My own family has survived earthquakes in our home state of Washington, ice storms in Oklahoma, nearby tornadoes in Texas, record-setting freezes in Minnesota, both droughts and failed levees in two different California cities along with a Super Typhoon in Guam. (Sometimes we’ve even been assailed by disasters that had no place occurring where they did, like a hurricane that knocked out our power for a full month in England, of all places!)

It’s quite possible that you too have experienced near misses when it comes to suffering Nature’s wrath. (I’d much rather attribute these things to fallen Nature than refer to them as “acts of God.”)

C.S. Lewis offers a wonderful description of Nature in Miracles.

You must have tasted, however briefly, the pure water from beyond the world before you can be distinctly conscious of the hot, salty tang of Nature’s current. To treat her as God, or as Everything, is to lose the whole pith and pleasure of her. Come out, look back, and then you will see . . . this astonishing cataract of bears, babies, and bananas: this immoderate deluge of atoms, orchids, oranges, cancers, canaries, fleas, gases, tornadoes and toads. How could you ever have thought that this was the ultimate reality? How could you ever have thought that it was merely a stage-set for the moral drama of men and women? She is herself.

Offer her neither worship nor contempt. Meet her and know her. If we are immortal, and if she is doomed (as the scientists tell us) to run down and die, we shall miss this half-shy and half-flamboyant creature, this ogress, this hoyden, this incorrigible fairy, this dumb witch. But the theologians tell us that she, like ourselves, is to be redeemed. The “vanity” to which she was subjected was her disease, not her essence. She will be cured, but cured in character: not tamed (Heaven forbid) nor sterilised. We shall still be able to recognise our old enemy, friend, play-fellow and foster-mother, so perfected as to be not less, but more, herself. And that will be a merry meeting.

But, until that glorious day when Nature has been reborn in the culmination of the event that took place on Calvary . . . until that day, Nature remains a capricious neighbor. It’s best to know what she is likely to throw at you based on where you reside—and be prepared. Disaster preparedness is something that the wise will concern themselves before catastrophe strikes.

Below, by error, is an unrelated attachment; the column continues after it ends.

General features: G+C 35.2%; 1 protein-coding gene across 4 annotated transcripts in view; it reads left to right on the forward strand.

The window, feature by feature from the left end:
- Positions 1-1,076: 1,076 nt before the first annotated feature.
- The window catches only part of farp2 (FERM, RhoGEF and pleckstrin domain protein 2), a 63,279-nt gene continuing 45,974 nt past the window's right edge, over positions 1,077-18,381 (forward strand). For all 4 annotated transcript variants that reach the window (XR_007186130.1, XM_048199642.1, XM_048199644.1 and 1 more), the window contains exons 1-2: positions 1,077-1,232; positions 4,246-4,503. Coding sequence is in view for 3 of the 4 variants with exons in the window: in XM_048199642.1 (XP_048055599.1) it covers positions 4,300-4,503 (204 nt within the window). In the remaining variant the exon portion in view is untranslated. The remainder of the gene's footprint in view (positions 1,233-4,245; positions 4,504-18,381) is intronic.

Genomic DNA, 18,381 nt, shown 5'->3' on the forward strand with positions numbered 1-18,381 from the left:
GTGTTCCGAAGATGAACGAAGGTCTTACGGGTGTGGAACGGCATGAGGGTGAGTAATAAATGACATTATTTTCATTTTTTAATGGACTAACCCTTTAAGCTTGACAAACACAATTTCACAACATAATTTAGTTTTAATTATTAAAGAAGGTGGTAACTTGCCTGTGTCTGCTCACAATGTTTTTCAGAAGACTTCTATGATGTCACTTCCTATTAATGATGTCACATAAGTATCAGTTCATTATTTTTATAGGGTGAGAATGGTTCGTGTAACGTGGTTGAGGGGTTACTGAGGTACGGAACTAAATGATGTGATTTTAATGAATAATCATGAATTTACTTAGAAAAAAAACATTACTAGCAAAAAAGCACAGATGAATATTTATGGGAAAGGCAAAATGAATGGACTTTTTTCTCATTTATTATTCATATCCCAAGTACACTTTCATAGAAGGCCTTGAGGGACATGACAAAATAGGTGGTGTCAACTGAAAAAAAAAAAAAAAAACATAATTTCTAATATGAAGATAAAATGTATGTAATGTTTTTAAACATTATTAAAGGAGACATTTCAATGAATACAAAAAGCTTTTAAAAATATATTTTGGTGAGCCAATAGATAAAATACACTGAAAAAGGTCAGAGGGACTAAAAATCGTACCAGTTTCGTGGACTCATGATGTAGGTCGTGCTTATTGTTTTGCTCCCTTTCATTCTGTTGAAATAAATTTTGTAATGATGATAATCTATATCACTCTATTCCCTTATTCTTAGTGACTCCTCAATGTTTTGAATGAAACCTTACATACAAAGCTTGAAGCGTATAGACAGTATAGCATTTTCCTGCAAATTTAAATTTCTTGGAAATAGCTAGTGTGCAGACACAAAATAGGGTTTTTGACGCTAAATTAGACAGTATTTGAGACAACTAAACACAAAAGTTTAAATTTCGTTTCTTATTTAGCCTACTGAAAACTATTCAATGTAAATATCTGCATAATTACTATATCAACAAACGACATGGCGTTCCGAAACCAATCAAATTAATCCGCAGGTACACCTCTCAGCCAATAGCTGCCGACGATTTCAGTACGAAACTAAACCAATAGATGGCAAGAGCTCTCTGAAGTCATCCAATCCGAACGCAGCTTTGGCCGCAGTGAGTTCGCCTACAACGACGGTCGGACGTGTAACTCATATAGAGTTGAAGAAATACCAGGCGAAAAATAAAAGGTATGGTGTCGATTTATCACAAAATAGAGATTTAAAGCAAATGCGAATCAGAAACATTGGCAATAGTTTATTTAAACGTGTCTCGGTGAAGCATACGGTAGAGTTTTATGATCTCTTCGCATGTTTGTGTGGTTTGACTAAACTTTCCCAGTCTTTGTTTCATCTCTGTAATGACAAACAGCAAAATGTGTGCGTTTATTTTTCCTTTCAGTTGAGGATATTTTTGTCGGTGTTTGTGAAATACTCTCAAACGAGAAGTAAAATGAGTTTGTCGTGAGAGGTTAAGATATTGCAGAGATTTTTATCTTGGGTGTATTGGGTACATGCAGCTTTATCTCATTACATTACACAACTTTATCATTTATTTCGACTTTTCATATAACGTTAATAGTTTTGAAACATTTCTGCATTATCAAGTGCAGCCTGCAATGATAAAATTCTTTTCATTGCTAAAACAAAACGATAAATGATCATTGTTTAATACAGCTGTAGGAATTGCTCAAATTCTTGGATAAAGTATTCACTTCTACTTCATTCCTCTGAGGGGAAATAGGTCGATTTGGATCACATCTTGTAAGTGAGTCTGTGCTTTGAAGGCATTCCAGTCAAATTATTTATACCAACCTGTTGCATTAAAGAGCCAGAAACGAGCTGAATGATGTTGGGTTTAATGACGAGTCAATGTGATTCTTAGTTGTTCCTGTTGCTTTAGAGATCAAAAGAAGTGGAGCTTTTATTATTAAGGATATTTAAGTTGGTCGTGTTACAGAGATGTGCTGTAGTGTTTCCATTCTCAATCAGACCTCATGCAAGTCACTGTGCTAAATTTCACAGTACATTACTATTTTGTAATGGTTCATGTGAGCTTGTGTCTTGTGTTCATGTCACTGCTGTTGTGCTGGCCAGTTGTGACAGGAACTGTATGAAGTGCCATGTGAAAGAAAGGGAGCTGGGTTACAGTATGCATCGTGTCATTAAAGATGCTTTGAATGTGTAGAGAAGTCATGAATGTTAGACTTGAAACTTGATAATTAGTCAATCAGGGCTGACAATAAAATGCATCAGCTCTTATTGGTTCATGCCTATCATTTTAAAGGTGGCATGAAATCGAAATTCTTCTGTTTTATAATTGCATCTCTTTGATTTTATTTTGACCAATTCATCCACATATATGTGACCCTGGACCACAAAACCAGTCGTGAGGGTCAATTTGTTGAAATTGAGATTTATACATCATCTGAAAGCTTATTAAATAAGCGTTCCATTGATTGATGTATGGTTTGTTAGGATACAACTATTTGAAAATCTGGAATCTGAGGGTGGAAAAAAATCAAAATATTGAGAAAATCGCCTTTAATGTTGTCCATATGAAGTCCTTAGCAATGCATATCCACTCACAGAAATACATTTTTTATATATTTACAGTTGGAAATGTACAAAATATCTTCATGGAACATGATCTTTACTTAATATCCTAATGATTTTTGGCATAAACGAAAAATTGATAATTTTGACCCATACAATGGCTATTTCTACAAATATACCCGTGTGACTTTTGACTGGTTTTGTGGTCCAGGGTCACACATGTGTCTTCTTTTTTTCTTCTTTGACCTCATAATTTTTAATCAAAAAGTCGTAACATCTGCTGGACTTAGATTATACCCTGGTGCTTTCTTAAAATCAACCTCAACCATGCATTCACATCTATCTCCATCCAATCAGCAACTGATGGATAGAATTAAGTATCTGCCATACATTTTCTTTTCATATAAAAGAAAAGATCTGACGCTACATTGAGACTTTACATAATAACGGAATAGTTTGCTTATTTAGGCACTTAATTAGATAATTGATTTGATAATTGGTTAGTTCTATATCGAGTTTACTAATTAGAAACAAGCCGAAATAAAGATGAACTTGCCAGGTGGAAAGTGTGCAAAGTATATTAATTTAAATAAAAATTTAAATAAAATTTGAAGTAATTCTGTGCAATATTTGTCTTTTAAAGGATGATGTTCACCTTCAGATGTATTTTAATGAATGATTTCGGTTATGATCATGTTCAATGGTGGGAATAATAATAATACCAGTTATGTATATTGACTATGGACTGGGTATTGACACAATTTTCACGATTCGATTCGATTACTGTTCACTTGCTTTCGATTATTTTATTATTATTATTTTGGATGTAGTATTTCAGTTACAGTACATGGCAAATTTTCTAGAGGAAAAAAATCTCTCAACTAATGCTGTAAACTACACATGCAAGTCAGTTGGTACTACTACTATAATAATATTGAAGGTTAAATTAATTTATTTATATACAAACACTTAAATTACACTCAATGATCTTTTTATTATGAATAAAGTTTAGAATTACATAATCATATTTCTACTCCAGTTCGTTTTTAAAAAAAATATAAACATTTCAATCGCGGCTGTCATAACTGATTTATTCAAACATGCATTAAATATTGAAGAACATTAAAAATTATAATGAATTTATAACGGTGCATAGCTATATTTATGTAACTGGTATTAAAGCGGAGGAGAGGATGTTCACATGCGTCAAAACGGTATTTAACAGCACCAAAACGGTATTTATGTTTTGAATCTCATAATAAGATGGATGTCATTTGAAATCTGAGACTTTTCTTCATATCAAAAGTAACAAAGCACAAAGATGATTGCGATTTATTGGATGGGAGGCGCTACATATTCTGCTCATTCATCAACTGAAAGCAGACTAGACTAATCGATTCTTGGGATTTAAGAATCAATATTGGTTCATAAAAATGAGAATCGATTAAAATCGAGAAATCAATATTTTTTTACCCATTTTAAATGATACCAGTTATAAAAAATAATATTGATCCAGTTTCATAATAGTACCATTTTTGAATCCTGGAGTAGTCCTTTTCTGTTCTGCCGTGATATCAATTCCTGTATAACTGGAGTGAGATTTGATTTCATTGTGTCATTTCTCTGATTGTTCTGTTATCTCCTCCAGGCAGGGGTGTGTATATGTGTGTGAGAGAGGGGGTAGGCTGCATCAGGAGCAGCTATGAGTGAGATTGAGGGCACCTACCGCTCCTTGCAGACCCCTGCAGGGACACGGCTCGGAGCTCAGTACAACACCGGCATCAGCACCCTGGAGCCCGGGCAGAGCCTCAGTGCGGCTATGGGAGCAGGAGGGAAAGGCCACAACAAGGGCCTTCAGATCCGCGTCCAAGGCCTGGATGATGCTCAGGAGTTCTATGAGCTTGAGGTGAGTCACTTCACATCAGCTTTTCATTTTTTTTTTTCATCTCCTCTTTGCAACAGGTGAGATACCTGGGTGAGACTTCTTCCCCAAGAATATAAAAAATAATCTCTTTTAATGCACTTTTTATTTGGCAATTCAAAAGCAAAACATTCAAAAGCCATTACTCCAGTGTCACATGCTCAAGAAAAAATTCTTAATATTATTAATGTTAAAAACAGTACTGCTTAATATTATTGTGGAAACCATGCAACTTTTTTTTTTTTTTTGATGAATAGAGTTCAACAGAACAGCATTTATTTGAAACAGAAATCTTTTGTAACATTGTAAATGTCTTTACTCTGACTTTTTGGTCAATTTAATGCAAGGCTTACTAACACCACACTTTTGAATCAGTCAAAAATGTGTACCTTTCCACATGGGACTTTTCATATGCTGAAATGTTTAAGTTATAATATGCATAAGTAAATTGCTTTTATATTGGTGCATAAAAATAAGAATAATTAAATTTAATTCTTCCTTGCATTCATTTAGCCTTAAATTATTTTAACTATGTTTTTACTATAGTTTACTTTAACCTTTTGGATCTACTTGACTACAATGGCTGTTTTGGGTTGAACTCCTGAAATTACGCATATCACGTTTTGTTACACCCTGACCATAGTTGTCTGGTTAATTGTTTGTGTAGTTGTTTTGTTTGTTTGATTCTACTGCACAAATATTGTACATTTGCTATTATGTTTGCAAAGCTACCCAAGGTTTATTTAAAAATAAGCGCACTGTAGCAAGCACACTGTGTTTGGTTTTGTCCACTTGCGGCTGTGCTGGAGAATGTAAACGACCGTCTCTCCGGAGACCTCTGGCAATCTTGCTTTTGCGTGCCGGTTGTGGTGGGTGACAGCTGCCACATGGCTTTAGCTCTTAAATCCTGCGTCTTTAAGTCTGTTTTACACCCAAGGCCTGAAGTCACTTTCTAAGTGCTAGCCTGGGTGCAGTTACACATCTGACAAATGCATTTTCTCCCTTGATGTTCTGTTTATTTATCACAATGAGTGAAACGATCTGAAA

There are some dangers, however, for which one cannot adequately prepare. The prospects of mega-tsunamis terrify me (and I don’t even live by the sea). Then there are zombie outbreaks, which are apparently taking place on a frequent basis, if the plethora of media on that ghoulish subject is any indication.

The photograph at the top of this page reveals a grim threat to life on the American plains. There may be a few other places where these merciless creatures wreak havoc (the arid portions of Australia, perhaps), but I hope most of those reading this have been spared the visage of plagues of tumbleweeds racing across the horizon in search of victims to overrun, scar, and bury. As the picture shows, sometimes it is not even safe to shelter in a home during a particularly virulent attack.

I’ve seen many a wayward tumbleweed, while I’ve driven across barren desert terrains. Occasionally you’ll see them alone, scouting ahead of the mass for weak prey. If you see an entire horde, well . . . it’s probably already to late to flee.

This picture makes me shiver. It’s one reason I’m so happy to have moved home to Puget Sound, where the incessant rain* keeps everything green. I can put up with an occasional tectonic jiggle, if it means I don’t have to worry about being buried alive beneath a mountain of desiccated thorns.

_____

* The rainfall in western Washington is highly exaggerated. It’s true that for half of the year it receives more rain than the national average, but the other six months it receives less than average of the rest of the nation.

Also, I don’t believe it is an accident that one of the most commonly encountered tumbleweeds in the United States is Salsola tragus, an utterly humorless thistle that invaded from Russia at the end of the nineteenth century. Despite occasional eruptions, it seems to be lying in wait, for the most part, growing in strength for the final conflagration between humanity and noxious weeds and their allies, the triffids.